When Dreams Die

I don’t know about y’all, but I have always had a BIG imagination. As a child, I had big plans and I was going places. We never had much money to actually go places, but every time I opened a book, I was able to travel. Books allowed me to imagine myself in all sorts of different environments and professions, and over the years, my dreams grew.

The first thing I remember wanting to be was a mom. I was a little girl who loved baby dolls, so it was no stretch to put myself into that role. I remember going to the thrift store and using my limited allowance to buy baby clothes and a pack of diapers for my dolls. I loved changing them and feeding them and washing them. I even helped a couple of them by biting their fingernails since they couldn’t do it. 😉 Being a mother was my first dream for adulthood.

When I was about 4, I was playing outside while my dad was tinkering with our car. I wanted to “help,” so he let me hand him tools and watch what he was doing. That day, I decided I wanted to be a mechanic. I’m pretty sure I even checked out books from the library about cars. I was serious about doing my research! This dream was abandoned pretty quickly because it wasn’t so much the working on cars that interested me, but it was the time spent with my dad. Today, checking the oil and adding gas is about the extent of my car knowledge.

As I got a little older, my dreams became less flighty and began to take shape.

I had an amazing kindergarten teacher, and she made me love school. I stayed in trouble because I couldn’t keep my mouth shut, but she encouraged me to grow. I don’t remember learning to read, I just remember always reading. Instead of keeping me held down on grade level, she kept giving me more challenging books and encouraging me to push myself. At the end of kindergarten, I was on a 4th grade reading level. I remember her taking me around to middle and high school classes and letting me read for the “big kids.” She was always cheering me on, and she made me want to do that too. She planted the seed for the dream of becoming a teacher.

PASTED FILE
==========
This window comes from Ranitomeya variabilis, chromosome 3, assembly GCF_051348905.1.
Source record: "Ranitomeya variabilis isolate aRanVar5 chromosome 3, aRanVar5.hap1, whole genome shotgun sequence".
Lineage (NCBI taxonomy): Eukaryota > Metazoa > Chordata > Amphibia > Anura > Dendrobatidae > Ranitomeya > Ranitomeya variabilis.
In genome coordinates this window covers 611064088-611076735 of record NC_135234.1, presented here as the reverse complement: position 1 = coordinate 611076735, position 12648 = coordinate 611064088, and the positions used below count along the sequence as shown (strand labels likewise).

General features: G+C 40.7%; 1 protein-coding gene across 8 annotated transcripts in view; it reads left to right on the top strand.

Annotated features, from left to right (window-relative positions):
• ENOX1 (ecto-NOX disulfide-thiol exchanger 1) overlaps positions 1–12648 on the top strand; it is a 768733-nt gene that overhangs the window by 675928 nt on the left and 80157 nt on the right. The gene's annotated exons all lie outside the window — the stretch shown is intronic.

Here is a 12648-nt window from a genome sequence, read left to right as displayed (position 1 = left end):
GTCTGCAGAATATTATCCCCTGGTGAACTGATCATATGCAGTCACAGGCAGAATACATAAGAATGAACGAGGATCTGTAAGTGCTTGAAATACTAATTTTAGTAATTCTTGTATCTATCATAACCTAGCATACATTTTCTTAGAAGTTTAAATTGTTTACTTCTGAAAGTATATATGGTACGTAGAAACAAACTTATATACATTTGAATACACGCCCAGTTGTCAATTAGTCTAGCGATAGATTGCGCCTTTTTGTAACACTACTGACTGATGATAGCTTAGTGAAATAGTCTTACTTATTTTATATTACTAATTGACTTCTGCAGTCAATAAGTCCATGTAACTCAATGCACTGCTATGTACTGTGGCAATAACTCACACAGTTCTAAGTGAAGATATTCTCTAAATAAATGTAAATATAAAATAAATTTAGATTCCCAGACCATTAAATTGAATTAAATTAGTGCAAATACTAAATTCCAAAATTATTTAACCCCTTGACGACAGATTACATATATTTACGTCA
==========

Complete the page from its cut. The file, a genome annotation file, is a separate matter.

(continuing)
I also had a wonderful teacher for 3rd, 4th, and 5th grade. Every year I moved up, so did she….and I loved it. She showed me the importance of asking questions and investigating why things are the way they are. Why is there dew in the morning? Why do the seasons change? What is a solar eclipse and why do they occur? She made science fun and encouraged my love of history. She made the world seem bigger than our little corner in Georgia. She also was addicted to Coke (the drink, not the drug 😂) at the time, so she kept a cup with ice and a Coke on her desk all the time. We asked her why she could have Coke and we couldn’t. She replied, “Grow up, go to college, and become a teacher. Then you can have Coke at school too.” I thought to myself, “Okay, maybe I will.”

When I hit high school, my dream had changed again. I grew up in a house with one television, so we watched mostly what my dad liked. That meant lots of cop shows. We watched every episode of Law and Order, Homicide: Life on the Street, Columbo, and The Commish. My mom also loved Murder, She Wrote and anything Agatha Christie, and I loved watching those things with her. My favorite book series growing up were Nancy Drew and the Mandie books. I ate, slept, and breathed mysteries. Figuring out who was the killer or thief or culprit was my most favorite thing. By the time I was in 10th grade, I had a solid plan to get into Georgia Southern University, major in pre law, graduate and go to law school, pay my dues, and eventually become a judge. That was my big dream. It seems so funny to me now, but I had it all planned out and was taking steps to make my dream a reality.

By the end of 11th grade, God had most assuredly closed that door. He made it very plain to me that this was not His plan for my life. Every time I prayed about it, I heard a resounding, “NO.”